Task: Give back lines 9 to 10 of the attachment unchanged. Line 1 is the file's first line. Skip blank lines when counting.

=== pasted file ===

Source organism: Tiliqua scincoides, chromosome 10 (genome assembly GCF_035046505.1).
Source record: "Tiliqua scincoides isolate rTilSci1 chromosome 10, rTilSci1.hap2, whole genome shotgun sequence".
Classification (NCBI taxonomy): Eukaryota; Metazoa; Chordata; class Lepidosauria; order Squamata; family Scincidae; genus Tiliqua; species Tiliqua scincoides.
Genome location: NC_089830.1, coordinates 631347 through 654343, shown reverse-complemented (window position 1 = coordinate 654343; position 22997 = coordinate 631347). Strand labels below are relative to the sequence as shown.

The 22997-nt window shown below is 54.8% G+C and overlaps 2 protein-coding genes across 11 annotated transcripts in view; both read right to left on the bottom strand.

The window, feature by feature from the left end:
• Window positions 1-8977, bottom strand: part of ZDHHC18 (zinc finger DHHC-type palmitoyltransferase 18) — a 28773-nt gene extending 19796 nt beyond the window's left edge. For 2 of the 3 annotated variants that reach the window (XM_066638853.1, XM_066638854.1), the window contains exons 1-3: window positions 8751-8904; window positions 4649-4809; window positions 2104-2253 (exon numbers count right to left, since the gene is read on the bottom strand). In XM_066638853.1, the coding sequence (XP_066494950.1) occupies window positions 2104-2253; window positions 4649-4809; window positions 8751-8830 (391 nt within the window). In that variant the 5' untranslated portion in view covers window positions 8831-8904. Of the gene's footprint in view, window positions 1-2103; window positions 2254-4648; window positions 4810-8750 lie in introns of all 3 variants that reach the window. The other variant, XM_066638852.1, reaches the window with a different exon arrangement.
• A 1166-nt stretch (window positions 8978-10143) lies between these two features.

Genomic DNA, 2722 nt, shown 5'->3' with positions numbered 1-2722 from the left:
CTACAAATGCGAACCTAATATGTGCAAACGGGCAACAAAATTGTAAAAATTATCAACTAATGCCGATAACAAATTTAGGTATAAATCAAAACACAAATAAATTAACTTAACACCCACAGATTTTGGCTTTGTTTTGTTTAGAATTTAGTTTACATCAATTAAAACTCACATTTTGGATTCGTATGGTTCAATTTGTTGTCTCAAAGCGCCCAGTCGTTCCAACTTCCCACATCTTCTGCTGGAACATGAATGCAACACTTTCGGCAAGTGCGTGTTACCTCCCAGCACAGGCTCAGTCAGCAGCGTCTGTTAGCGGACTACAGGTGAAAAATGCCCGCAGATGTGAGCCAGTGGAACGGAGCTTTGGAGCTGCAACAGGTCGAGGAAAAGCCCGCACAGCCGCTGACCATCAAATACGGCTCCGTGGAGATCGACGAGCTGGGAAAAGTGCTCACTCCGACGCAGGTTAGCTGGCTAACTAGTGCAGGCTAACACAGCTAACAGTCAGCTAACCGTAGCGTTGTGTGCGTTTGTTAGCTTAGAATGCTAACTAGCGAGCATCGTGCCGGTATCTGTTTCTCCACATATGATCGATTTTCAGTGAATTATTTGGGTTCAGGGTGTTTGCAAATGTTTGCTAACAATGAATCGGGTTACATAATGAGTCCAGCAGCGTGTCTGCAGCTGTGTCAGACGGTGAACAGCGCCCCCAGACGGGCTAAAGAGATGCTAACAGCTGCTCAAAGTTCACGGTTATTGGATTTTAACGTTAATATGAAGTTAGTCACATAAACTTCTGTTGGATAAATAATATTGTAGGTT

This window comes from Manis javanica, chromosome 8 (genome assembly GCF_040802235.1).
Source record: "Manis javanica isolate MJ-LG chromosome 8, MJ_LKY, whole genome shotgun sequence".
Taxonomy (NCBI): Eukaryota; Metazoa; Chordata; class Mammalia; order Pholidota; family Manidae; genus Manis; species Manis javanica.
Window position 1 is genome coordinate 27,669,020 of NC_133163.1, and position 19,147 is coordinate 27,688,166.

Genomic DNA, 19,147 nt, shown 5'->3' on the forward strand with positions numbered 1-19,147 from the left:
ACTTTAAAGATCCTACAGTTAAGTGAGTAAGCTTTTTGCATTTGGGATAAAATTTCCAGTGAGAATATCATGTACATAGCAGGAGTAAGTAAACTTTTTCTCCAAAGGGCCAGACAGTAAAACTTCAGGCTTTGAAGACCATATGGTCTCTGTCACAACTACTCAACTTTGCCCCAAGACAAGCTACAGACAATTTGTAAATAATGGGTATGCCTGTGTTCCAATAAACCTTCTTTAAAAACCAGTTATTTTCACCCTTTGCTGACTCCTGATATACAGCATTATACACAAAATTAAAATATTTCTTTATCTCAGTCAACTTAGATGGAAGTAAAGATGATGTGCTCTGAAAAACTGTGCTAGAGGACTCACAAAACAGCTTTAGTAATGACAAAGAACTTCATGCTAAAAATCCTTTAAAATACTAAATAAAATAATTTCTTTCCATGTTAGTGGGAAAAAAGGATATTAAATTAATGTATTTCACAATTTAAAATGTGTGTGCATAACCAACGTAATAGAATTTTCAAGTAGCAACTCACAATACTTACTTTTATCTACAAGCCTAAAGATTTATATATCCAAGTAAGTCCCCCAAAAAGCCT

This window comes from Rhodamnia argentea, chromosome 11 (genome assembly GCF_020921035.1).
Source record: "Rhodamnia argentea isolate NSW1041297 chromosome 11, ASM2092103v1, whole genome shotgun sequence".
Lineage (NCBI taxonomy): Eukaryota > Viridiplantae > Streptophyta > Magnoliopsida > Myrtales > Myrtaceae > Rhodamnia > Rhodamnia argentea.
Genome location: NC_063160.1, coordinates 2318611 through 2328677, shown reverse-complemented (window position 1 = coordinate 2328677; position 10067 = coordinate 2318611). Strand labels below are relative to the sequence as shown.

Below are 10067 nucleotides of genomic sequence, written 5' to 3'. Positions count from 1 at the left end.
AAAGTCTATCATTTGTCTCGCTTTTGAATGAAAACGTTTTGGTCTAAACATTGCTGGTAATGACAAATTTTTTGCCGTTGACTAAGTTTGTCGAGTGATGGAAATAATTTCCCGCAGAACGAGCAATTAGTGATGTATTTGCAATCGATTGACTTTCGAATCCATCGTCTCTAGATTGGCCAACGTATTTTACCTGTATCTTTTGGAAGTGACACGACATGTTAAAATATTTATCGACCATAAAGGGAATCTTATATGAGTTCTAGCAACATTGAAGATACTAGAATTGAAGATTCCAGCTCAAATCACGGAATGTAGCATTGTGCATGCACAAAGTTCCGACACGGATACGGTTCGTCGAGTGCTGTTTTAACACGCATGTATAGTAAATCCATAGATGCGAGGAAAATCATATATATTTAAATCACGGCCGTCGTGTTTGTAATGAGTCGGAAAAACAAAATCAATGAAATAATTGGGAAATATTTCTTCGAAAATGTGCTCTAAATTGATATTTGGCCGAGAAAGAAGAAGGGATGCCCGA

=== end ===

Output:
Genomic DNA, 2722 nt, shown 5'->3' with positions numbered 1-2722 from the left:
CTACAAATGCGAACCTAATATGTGCAAACGGGCAACAAAATTGTAAAAATTATCAACTAATGCCGATAACAAATTTAGGTATAAATCAAAACACAAATAAATTAACTTAACACCCACAGATTTTGGCTTTGTTTTGTTTAGAATTTAGTTTACATCAATTAAAACTCACATTTTGGATTCGTATGGTTCAATTTGTTGTCTCAAAGCGCCCAGTCGTTCCAACTTCCCACATCTTCTGCTGGAACATGAATGCAACACTTTCGGCAAGTGCGTGTTACCTCCCAGCACAGGCTCAGTCAGCAGCGTCTGTTAGCGGACTACAGGTGAAAAATGCCCGCAGATGTGAGCCAGTGGAACGGAGCTTTGGAGCTGCAACAGGTCGAGGAAAAGCCCGCACAGCCGCTGACCATCAAATACGGCTCCGTGGAGATCGACGAGCTGGGAAAAGTGCTCACTCCGACGCAGGTTAGCTGGCTAACTAGTGCAGGCTAACACAGCTAACAGTCAGCTAACCGTAGCGTTGTGTGCGTTTGTTAGCTTAGAATGCTAACTAGCGAGCATCGTGCCGGTATCTGTTTCTCCACATATGATCGATTTTCAGTGAATTATTTGGGTTCAGGGTGTTTGCAAATGTTTGCTAACAATGAATCGGGTTACATAATGAGTCCAGCAGCGTGTCTGCAGCTGTGTCAGACGGTGAACAGCGCCCCCAGACGGGCTAAAGAGATGCTAACAGCTGCTCAAAGTTCACGGTTATTGGATTTTAACGTTAATATGAAGTTAGTCACATAAACTTCTGTTGGATAAATAATATTGTAGGTT